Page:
Since that judgment, further lawsuits have uncovered a variety of structural and procedural weaknesses in the way the EU develops and administers sanctions measures. The EU’s Iran sanctions, for instance, concentrate on penalizing entities involved in nuclear proliferation in that country. Ferreting out the facts to justify such conduct-based listings is difficult: it requires teams of analysts working together across national borders, often in very time-sensitive circumstances. The U.S. has learned this lesson the hard way: in the 1990’s, when our government first started using economic sanctions as a primary foreign policy tool, we lost some cases before U.S. federal courts because we hadn’t done our factual homework properly. Today we have a sizeable staff in our State and Treasury Departments devoted to assembling detailed evidence that will stand up in court. As a result, very few sanctions listings are successfully challenged in the United States.
The European Union has been slower to devote the additional resources needed to develop factual records that will withstand rigorous judicial scrutiny. It has paid the price, most recently in the extraordinary decision by the Court in December of last year to annul the EU’s inclusion of Hamas in a list of terrorist groups. According to the Court, the EU had based its periodic relisting on “factual imputations derived from the press and the internet” rather than on its own analysis of the group’s actions. Some key member states, such as the UK, fully appreciate the problem; they have begun lending more experts to the European External Action Service and are providing it with better unclassified documentation. The United States is also lending a hand by providing information and research support to the EEAS.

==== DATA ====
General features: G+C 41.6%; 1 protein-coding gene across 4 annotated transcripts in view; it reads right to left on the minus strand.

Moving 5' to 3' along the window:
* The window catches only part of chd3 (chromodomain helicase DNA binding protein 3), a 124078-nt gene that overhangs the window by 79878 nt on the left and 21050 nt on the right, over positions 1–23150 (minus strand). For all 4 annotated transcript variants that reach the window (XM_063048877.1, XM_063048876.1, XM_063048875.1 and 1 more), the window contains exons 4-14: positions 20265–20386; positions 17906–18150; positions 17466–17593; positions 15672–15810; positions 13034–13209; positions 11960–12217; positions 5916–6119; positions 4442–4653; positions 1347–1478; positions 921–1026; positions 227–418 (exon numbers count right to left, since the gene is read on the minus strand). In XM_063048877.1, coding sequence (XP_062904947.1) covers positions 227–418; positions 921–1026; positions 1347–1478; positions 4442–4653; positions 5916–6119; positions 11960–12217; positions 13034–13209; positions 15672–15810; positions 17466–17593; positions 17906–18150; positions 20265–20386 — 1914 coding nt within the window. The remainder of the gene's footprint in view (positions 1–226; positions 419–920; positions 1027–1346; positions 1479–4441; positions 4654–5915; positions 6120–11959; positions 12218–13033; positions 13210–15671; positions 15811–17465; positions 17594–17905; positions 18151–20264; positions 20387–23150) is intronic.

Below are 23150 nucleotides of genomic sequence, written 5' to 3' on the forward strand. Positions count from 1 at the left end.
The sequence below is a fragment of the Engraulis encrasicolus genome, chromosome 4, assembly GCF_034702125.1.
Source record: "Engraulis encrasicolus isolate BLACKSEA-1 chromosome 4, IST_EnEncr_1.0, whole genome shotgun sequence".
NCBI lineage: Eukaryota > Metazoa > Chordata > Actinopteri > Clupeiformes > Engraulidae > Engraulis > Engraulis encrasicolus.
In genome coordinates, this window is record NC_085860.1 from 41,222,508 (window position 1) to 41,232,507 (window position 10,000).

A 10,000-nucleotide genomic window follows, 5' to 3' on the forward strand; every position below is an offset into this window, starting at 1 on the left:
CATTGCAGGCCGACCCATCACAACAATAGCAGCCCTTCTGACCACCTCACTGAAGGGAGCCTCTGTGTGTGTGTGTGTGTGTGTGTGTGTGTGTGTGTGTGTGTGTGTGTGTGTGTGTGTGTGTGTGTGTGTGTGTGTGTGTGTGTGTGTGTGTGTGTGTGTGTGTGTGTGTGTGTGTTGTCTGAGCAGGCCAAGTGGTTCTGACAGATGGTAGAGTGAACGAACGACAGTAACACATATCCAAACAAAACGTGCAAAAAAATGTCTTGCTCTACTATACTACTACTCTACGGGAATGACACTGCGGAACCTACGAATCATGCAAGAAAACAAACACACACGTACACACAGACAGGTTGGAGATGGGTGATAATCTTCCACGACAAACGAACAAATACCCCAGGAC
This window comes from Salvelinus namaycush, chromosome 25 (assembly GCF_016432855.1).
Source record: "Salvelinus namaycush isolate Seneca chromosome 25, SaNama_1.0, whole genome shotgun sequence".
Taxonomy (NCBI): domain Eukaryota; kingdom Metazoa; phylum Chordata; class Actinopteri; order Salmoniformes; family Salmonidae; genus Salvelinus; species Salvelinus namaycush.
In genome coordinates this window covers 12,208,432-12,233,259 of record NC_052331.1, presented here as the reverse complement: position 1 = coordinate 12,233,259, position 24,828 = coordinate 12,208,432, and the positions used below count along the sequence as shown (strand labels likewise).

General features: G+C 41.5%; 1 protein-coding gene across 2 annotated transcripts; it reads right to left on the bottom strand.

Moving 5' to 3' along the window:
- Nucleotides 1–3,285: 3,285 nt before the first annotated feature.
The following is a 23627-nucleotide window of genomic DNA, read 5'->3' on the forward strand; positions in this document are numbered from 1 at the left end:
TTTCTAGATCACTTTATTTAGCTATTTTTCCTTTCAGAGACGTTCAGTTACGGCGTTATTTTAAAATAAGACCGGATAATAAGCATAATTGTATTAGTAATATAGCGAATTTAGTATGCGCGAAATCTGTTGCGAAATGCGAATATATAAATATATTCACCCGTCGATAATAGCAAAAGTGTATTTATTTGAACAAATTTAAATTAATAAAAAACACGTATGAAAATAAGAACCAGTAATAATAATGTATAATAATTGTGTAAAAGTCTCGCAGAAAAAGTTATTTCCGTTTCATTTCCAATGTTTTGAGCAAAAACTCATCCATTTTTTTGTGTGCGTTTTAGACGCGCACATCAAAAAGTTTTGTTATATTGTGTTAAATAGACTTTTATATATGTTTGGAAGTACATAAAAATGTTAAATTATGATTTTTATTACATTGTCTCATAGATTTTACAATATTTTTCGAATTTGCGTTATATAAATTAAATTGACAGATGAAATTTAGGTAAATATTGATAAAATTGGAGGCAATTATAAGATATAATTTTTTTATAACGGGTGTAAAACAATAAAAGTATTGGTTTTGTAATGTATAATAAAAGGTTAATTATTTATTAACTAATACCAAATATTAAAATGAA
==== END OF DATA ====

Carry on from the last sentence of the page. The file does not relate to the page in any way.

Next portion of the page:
But satisfying the need for evidentiary support can sometimes be challenging, especially when countries act in a clandestine manner to pursue terrorism and illicit proliferation, for example. In these instances relevant evidence can only come from intelligence sources. The General Court of the European Union, which hears sanctions challenges in the first instance, currently has no authority to receive or handle classified information. In the United States, on the other hand, federal judges with security vetting are able to review both unclassified and classified portions of an administrative record.
Following several recent annulments by the Court of EU designations of Iranian entities, the EU has recognized the need for a change in the court’s rules to enable examination of classified information. Although the divergence in member state legal traditions on the use of classified information in judicial proceedings has complicated the development of new common rules, approval appears to be within reach. The United States is encouraged to see that the EU is strengthening its capability, administratively and judicially, to promulgate and sustain sanctions designations. This is not only of critical importance in our common efforts to combat terrorism and apply pressure on Iran, but also in our common efforts to apply pressure on Russia to change its aggressive policies toward Ukraine.